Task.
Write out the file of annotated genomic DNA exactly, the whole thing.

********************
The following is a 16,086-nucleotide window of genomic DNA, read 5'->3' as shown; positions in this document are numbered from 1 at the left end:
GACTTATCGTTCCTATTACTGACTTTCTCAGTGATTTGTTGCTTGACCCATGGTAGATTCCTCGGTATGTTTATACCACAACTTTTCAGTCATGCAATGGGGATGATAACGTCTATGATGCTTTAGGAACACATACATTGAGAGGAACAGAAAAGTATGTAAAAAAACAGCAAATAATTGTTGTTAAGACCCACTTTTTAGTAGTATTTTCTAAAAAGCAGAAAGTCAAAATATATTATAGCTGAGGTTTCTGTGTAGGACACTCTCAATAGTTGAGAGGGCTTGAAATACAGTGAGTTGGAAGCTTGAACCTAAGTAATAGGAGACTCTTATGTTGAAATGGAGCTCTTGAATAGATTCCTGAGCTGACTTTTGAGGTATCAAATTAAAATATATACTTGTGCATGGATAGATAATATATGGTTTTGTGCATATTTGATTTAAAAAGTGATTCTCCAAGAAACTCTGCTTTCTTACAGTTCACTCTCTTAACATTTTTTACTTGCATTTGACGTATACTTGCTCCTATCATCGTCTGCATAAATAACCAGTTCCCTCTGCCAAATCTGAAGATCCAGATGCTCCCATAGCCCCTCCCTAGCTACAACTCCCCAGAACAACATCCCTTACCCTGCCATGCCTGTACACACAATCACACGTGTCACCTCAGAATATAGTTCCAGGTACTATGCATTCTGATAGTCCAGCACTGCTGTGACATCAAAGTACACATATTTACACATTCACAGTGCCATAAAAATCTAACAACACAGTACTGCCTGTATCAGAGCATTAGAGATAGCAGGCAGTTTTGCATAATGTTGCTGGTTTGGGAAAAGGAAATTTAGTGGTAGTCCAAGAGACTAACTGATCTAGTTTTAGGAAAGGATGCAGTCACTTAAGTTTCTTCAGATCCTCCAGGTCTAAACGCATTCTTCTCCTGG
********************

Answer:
The following is a 16,086-nucleotide window of genomic DNA, read 5'->3' as shown; positions in this document are numbered from 1 at the left end:
GACTTATCGTTCCTATTACTGACTTTCTCAGTGATTTGTTGCTTGACCCATGGTAGATTCCTCGGTATGTTTATACCACAACTTTTCAGTCATGCAATGGGGATGATAACGTCTATGATGCTTTAGGAACACATACATTGAGAGGAACAGAAAAGTATGTAAAAAAACAGCAAATAATTGTTGTTAAGACCCACTTTTTAGTAGTATTTTCTAAAAAGCAGAAAGTCAAAATATATTATAGCTGAGGTTTCTGTGTAGGACACTCTCAATAGTTGAGAGGGCTTGAAATACAGTGAGTTGGAAGCTTGAACCTAAGTAATAGGAGACTCTTATGTTGAAATGGAGCTCTTGAATAGATTCCTGAGCTGACTTTTGAGGTATCAAATTAAAATATATACTTGTGCATGGATAGATAATATATGGTTTTGTGCATATTTGATTTAAAAAGTGATTCTCCAAGAAACTCTGCTTTCTTACAGTTCACTCTCTTAACATTTTTTACTTGCATTTGACGTATACTTGCTCCTATCATCGTCTGCATAAATAACCAGTTCCCTCTGCCAAATCTGAAGATCCAGATGCTCCCATAGCCCCTCCCTAGCTACAACTCCCCAGAACAACATCCCTTACCCTGCCATGCCTGTACACACAATCACACGTGTCACCTCAGAATATAGTTCCAGGTACTATGCATTCTGATAGTCCAGCACTGCTGTGACATCAAAGTACACATATTTACACATTCACAGTGCCATAAAAATCTAACAACACAGTACTGCCTGTATCAGAGCATTAGAGATAGCAGGCAGTTTTGCATAATGTTGCTGGTTTGGGAAAAGGAAATTTAGTGGTAGTCCAAGAGACTAACTGATCTAGTTTTAGGAAAGGATGCAGTCACTTAAGTTTCTTCAGATCCTCCAGGTCTAAACGCATTCTTCTCCTGG